3092 East Birdsong Drive is a unique house in a neighborhood filled with various extravagant forms of fantastic architecture. It stands out even from downtown Boise when looking up to the Bench near Table Rock. The House features a combination of Frank Lloyd Wright and Asian Architectural styles, and has a very modern appearance to the outside of the house. The house stands out in this neighborhood mainly because of its bright, primary colors (Red and Yellow), as opposed to the neighborhood standard of white, black, or various shades of gray and brown. While the Home Owners Association certainly took issue with the Sahlein’s decision to be vibrant and interesting, the Sahleins were already on top of this issue. The rules stated that the house had to blend in, and near sunset and sundown the colors of the field blend perfectly with the Red and Yellow Shades of the house, creating a beautiful effect of the blending of the house and the nature around it. One of the main themes of this house is bringing the outside in and the inside out. The House features three balconies and over 100 windows, and in any part of the interior of the building a resident has a wonderful view of the surrounding nature. Different trees, bushes, flowers, and large boulders surround the house, which creates a very naturalistic aura around the outside of the house. I was unsure of when the porch ended and when the back yard began. The house also has a curious phenomenon where it looks much bigger from the outside than it is on the inside. This is a result of several corners and added texture to the outside, which creates an illusion of the house being almost twice its size. (Although I assure you, it is still a large house.) Nonetheless, the house has only a few major materials that make it up. It features stucco outside walls, metal rails and rain chains, and tile roofs, which suggests a Spanish Eclectic style along with the many other styles going into the structure of this house. This house also features many quirky features on the outside. The first one that a passerby would notice is the giant metal sun just above the front porch. The Sahleins saw a sun like this in Mexico at a market that they couldn’t manage to ship, but then sprang for the opportunity to buy one just like it at the Saturday Market here in Boise. This sun ties the colors of the house together perfectly, reinforcing the idea that the houses colors can be compared to a sunset. Another interesting feature of the house is the Lizard engraved into the driveway. The story behind this is that when the Sahleins first bought the plot of land, Mr. Sahlein saw a Father and two daughters laying facedown on one of the boulders on his property. Being curious what they were up to, Mr. Sahlein asked. The odd group was looking for lizards, so they could lick them, and then get high. And the lizard pattern in the driveway was born. This house has several interesting stories about it, including the story of how it was built. 3092 East Birdsong was built 10 years ago when Mrs. Sahlein and the Architect Russell Coburn designed the house. Interestingly enough, the blueprints for the house were not followed exactly, but by the time the mistake was realized, it was much too late to fix. The house is still sturdy, and turned out fantastic, but it isn’t exactly the way it was supposed to be built. Many of the ideas for the house come from Mrs. Sahlein herself, including the bringing the outside in and the inside out, and the colors for the house. In our interview, she told me that she took a piece of grass, and a piece of rock from the field by the house and realized that the red and yellow would go together perfectly with the field behind her house. Shauna also stated that the construction of the house was amazing to her because it was really something to see her ideas turn into something concrete and real, that she had helped design.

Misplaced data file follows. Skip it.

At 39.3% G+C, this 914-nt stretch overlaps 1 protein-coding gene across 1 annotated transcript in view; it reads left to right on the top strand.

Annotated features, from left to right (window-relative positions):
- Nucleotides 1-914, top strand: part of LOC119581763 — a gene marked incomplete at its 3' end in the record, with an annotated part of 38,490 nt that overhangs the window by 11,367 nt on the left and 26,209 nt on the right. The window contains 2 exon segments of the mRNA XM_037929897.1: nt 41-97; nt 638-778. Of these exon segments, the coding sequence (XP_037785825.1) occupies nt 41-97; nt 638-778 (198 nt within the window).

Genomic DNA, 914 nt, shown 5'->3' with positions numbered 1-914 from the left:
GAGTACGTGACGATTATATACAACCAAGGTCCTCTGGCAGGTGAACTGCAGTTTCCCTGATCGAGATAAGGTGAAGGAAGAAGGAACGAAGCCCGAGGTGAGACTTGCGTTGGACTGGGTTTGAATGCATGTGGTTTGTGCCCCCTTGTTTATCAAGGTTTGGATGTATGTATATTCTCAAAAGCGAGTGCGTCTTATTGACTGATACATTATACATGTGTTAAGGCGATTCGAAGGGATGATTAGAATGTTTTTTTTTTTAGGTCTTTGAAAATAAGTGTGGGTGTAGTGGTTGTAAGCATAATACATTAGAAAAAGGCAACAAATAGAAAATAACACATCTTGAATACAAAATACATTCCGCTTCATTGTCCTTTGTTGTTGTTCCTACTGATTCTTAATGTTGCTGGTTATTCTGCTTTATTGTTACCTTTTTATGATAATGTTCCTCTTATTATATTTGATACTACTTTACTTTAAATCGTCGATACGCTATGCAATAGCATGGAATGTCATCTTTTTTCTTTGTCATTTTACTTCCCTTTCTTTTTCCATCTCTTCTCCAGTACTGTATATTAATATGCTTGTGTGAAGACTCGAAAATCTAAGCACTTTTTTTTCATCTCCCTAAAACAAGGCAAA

The interior of the house also shows the unique personal tastes of the Sahleins. Their offices, rooms, and kitchens all hold extremely diverse knickknacks that would interest almost anyone. My personal favorite was the large chicken statue in the kitchen, which can be seen above. Another interesting characteristic of the Sahlein House is the dumbwaiters. While this is a common feature of many old homes, seeing as 3092 Birdsong was only built ten years ago, it is interesting that they included dumbwaiters in the design. Like many Usonian style houses (Frank Lloyd Wright style houses were called this), this house encourages gathering of the family in certain areas of the house, which usually have a fireplace. I counted two fireplaces in the Sahlein House, and the rooms with the fireplaces all had high ceilings, whereas hallways and private rooms have slightly, if not substantially lower ceilings, almost drawing occupants into the family and dining areas. Another aspect that I consider quite fascinating is that the kitchen is located on the second floor. This is not a common feature in most houses in this area, but it again adds to the extreme uniqueness of this home.